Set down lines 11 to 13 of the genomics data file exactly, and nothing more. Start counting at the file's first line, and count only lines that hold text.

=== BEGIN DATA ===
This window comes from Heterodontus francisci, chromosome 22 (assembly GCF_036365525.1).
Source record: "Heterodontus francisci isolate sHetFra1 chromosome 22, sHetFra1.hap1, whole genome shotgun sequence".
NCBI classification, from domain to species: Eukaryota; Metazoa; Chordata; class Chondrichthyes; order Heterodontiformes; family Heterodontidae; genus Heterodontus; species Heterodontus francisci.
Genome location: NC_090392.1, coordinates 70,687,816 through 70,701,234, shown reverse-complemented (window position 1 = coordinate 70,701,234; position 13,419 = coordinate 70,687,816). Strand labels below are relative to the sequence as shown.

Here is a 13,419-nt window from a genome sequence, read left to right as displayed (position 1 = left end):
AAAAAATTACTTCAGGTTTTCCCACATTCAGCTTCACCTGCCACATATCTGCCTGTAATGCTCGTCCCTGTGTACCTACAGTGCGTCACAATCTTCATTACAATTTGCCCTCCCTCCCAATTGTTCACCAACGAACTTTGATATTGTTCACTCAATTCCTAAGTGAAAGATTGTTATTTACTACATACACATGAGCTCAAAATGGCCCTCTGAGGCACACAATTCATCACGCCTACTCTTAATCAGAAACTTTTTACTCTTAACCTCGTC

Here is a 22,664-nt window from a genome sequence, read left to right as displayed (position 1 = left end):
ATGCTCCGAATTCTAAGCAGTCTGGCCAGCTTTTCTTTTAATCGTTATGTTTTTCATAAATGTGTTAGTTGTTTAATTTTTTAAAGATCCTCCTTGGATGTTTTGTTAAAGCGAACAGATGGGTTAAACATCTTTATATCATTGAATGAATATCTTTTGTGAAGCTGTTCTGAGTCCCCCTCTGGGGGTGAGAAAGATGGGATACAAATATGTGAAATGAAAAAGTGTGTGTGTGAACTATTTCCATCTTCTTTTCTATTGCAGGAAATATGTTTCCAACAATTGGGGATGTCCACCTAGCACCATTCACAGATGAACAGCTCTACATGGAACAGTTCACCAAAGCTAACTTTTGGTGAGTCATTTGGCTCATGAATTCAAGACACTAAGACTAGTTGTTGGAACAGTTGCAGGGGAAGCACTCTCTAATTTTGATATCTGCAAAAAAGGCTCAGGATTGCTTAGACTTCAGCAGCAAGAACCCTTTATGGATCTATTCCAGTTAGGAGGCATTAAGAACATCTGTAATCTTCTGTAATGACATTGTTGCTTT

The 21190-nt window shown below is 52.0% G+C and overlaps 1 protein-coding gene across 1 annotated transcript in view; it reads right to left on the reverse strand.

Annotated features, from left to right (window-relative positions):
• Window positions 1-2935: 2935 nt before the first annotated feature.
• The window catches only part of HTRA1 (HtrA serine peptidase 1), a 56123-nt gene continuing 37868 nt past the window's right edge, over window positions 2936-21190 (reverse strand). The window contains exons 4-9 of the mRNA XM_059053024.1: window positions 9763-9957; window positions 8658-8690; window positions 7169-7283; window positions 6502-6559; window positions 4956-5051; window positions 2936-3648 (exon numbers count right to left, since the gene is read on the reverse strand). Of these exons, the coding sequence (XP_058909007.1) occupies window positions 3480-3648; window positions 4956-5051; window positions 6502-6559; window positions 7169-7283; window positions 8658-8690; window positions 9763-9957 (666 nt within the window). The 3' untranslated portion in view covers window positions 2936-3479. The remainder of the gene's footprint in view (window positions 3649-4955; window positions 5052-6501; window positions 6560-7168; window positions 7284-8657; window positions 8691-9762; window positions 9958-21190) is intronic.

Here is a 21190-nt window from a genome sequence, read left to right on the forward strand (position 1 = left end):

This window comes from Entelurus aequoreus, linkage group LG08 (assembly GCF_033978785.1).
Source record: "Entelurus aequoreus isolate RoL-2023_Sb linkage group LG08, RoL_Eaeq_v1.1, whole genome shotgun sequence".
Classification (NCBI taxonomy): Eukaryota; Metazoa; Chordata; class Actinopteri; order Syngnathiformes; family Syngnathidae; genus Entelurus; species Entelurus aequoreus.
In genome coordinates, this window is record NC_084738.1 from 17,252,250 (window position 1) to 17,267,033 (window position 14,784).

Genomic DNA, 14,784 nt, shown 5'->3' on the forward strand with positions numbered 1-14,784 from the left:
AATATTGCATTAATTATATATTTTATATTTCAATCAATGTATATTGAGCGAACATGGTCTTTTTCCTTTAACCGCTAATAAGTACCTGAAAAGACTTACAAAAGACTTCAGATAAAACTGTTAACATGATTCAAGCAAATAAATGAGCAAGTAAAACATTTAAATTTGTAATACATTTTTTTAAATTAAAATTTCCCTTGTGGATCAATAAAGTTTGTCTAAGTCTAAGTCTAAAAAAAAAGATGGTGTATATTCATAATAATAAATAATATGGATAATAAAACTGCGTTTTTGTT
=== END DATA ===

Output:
• Window positions 1-2935: 2935 nt before the first annotated feature.
• The window catches only part of HTRA1 (HtrA serine peptidase 1), a 56123-nt gene continuing 37868 nt past the window's right edge, over window positions 2936-21190 (reverse strand). The window contains exons 4-9 of the mRNA XM_059053024.1: window positions 9763-9957; window positions 8658-8690; window positions 7169-7283; window positions 6502-6559; window positions 4956-5051; window positions 2936-3648 (exon numbers count right to left, since the gene is read on the reverse strand). Of these exons, the coding sequence (XP_058909007.1) occupies window positions 3480-3648; window positions 4956-5051; window positions 6502-6559; window positions 7169-7283; window positions 8658-8690; window positions 9763-9957 (666 nt within the window). The 3' untranslated portion in view covers window positions 2936-3479. The remainder of the gene's footprint in view (window positions 3649-4955; window positions 5052-6501; window positions 6560-7168; window positions 7284-8657; window positions 8691-9762; window positions 9958-21190) is intronic.

Here is a 21190-nt window from a genome sequence, read left to right on the forward strand (position 1 = left end):